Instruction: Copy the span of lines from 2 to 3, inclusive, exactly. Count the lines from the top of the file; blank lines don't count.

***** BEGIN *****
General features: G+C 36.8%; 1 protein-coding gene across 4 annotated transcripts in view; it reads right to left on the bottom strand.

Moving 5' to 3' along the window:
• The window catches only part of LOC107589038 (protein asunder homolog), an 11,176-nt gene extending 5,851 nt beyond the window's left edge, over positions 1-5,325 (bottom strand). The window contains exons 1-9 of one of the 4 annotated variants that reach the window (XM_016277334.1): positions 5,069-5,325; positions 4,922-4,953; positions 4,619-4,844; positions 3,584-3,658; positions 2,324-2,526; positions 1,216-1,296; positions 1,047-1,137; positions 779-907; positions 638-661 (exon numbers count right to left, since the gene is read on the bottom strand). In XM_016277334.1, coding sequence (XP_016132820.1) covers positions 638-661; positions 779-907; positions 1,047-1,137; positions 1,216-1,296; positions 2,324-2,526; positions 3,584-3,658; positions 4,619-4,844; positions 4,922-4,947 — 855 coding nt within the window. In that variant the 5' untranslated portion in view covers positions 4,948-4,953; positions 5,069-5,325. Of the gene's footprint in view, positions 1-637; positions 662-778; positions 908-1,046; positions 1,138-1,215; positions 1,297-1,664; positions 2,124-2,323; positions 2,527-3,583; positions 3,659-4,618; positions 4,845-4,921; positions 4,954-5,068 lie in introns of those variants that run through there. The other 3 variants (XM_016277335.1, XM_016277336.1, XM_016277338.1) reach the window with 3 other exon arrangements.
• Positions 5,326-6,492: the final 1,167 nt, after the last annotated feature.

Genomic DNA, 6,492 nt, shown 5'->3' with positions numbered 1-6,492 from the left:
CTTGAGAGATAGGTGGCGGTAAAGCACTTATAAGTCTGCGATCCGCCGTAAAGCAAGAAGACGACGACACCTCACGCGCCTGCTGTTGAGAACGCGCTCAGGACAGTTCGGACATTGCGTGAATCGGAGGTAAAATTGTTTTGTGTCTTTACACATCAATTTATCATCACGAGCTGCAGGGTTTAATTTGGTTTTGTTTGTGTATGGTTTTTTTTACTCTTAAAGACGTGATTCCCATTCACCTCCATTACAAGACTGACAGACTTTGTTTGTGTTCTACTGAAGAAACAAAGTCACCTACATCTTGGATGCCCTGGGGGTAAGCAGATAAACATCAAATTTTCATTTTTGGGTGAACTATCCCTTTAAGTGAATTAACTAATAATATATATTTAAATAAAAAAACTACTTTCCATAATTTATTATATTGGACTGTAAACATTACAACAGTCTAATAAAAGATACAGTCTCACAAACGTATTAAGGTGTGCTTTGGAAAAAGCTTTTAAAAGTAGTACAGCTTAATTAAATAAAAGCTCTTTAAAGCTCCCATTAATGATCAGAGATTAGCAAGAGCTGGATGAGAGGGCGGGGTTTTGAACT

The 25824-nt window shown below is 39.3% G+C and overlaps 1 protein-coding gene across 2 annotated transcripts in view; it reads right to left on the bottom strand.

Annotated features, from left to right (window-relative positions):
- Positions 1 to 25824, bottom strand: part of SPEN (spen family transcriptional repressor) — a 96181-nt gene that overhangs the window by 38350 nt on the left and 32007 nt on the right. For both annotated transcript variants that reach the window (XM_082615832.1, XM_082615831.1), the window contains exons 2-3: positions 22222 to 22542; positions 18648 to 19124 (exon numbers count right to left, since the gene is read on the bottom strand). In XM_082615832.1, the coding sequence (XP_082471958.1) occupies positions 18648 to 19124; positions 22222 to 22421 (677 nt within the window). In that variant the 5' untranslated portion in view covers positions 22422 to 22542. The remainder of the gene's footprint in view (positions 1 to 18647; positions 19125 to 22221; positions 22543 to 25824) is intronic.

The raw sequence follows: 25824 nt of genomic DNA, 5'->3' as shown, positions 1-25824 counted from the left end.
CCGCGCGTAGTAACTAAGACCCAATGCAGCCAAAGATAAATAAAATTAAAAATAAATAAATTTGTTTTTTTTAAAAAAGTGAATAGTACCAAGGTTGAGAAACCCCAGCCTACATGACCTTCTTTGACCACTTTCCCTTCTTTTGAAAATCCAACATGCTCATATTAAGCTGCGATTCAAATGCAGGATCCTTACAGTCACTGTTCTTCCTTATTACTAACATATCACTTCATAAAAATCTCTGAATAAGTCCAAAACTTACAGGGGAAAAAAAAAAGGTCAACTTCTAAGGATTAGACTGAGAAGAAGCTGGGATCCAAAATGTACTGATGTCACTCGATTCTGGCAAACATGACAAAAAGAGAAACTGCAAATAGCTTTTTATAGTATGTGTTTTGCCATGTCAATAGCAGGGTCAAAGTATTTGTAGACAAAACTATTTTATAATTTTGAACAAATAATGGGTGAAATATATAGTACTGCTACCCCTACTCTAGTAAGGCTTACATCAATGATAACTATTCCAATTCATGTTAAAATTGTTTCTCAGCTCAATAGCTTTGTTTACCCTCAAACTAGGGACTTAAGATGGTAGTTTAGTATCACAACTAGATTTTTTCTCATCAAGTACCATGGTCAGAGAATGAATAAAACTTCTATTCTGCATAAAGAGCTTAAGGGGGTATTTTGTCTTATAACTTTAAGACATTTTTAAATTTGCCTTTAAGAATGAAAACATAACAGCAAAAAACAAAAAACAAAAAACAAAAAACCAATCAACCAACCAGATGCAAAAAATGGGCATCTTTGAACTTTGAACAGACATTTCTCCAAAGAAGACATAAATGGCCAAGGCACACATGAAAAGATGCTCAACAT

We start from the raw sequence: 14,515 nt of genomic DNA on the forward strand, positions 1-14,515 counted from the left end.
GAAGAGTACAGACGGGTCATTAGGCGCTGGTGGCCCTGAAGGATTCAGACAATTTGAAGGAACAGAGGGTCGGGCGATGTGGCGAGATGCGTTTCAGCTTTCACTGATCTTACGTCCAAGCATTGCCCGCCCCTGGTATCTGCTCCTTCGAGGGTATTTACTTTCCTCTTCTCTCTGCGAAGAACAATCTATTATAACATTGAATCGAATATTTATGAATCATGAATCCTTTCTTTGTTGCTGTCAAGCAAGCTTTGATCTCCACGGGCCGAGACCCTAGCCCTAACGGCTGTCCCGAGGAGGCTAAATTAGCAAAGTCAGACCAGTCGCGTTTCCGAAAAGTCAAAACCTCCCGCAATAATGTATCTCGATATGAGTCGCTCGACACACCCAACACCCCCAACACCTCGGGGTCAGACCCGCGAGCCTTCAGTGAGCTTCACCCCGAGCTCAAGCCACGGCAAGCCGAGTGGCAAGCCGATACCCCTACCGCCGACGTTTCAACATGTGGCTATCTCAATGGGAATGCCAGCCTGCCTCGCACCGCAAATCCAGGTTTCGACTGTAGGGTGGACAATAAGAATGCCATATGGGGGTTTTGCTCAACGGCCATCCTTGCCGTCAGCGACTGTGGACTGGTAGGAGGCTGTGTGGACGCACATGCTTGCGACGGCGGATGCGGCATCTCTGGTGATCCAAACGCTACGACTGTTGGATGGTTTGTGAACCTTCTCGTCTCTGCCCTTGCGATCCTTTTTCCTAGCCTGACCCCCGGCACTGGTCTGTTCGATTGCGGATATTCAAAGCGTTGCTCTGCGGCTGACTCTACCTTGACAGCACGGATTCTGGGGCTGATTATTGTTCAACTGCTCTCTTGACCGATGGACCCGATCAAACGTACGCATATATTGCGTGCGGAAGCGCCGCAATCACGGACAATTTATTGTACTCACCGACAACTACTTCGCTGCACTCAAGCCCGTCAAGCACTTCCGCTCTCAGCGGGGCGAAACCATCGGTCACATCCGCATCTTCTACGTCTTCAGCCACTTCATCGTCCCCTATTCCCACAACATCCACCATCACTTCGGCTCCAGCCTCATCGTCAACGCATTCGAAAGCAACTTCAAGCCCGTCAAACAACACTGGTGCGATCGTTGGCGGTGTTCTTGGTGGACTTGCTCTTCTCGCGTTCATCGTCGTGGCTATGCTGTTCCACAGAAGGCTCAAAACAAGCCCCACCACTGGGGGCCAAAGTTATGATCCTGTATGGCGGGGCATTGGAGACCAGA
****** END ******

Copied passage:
Moving 5' to 3' along the window:
• The window catches only part of LOC107589038 (protein asunder homolog), an 11,176-nt gene extending 5,851 nt beyond the window's left edge, over positions 1-5,325 (bottom strand). The window contains exons 1-9 of one of the 4 annotated variants that reach the window (XM_016277334.1): positions 5,069-5,325; positions 4,922-4,953; positions 4,619-4,844; positions 3,584-3,658; positions 2,324-2,526; positions 1,216-1,296; positions 1,047-1,137; positions 779-907; positions 638-661 (exon numbers count right to left, since the gene is read on the bottom strand). In XM_016277334.1, coding sequence (XP_016132820.1) covers positions 638-661; positions 779-907; positions 1,047-1,137; positions 1,216-1,296; positions 2,324-2,526; positions 3,584-3,658; positions 4,619-4,844; positions 4,922-4,947 — 855 coding nt within the window. In that variant the 5' untranslated portion in view covers positions 4,948-4,953; positions 5,069-5,325. Of the gene's footprint in view, positions 1-637; positions 662-778; positions 908-1,046; positions 1,138-1,215; positions 1,297-1,664; positions 2,124-2,323; positions 2,527-3,583; positions 3,659-4,618; positions 4,845-4,921; positions 4,954-5,068 lie in introns of those variants that run through there. The other 3 variants (XM_016277335.1, XM_016277336.1, XM_016277338.1) reach the window with 3 other exon arrangements.